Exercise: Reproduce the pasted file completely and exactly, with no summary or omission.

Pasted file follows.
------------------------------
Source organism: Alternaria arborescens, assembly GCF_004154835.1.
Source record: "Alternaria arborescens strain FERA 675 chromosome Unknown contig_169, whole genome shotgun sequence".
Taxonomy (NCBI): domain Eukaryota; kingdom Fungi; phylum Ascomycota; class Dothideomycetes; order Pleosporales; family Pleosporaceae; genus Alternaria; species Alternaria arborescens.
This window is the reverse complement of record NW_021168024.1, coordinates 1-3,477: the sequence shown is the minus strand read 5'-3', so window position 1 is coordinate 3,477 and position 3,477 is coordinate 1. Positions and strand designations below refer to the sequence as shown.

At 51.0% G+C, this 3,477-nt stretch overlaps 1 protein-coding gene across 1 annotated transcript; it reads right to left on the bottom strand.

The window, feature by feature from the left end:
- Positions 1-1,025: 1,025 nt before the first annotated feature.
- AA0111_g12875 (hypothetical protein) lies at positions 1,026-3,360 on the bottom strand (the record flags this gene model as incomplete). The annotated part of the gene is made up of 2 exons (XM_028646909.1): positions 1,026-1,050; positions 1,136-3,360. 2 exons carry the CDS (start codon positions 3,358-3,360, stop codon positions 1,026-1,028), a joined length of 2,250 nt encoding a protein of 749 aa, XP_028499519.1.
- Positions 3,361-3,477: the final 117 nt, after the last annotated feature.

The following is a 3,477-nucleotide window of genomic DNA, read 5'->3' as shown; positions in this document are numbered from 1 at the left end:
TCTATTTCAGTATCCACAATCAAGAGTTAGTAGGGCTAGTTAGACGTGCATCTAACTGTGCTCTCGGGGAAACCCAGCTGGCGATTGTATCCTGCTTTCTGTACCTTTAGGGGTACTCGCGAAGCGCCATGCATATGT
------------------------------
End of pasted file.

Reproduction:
Source organism: Alternaria arborescens, assembly GCF_004154835.1.
Source record: "Alternaria arborescens strain FERA 675 chromosome Unknown contig_169, whole genome shotgun sequence".
Taxonomy (NCBI): domain Eukaryota; kingdom Fungi; phylum Ascomycota; class Dothideomycetes; order Pleosporales; family Pleosporaceae; genus Alternaria; species Alternaria arborescens.
This window is the reverse complement of record NW_021168024.1, coordinates 1-3,477: the sequence shown is the minus strand read 5'-3', so window position 1 is coordinate 3,477 and position 3,477 is coordinate 1. Positions and strand designations below refer to the sequence as shown.

At 51.0% G+C, this 3,477-nt stretch overlaps 1 protein-coding gene across 1 annotated transcript; it reads right to left on the bottom strand.

The window, feature by feature from the left end:
- Positions 1-1,025: 1,025 nt before the first annotated feature.
- AA0111_g12875 (hypothetical protein) lies at positions 1,026-3,360 on the bottom strand (the record flags this gene model as incomplete). The annotated part of the gene is made up of 2 exons (XM_028646909.1): positions 1,026-1,050; positions 1,136-3,360. 2 exons carry the CDS (start codon positions 3,358-3,360, stop codon positions 1,026-1,028), a joined length of 2,250 nt encoding a protein of 749 aa, XP_028499519.1.
- Positions 3,361-3,477: the final 117 nt, after the last annotated feature.

The following is a 3,477-nucleotide window of genomic DNA, read 5'->3' as shown; positions in this document are numbered from 1 at the left end:
TCTATTTCAGTATCCACAATCAAGAGTTAGTAGGGCTAGTTAGACGTGCATCTAACTGTGCTCTCGGGGAAACCCAGCTGGCGATTGTATCCTGCTTTCTGTACCTTTAGGGGTACTCGCGAAGCGCCATGCATATGT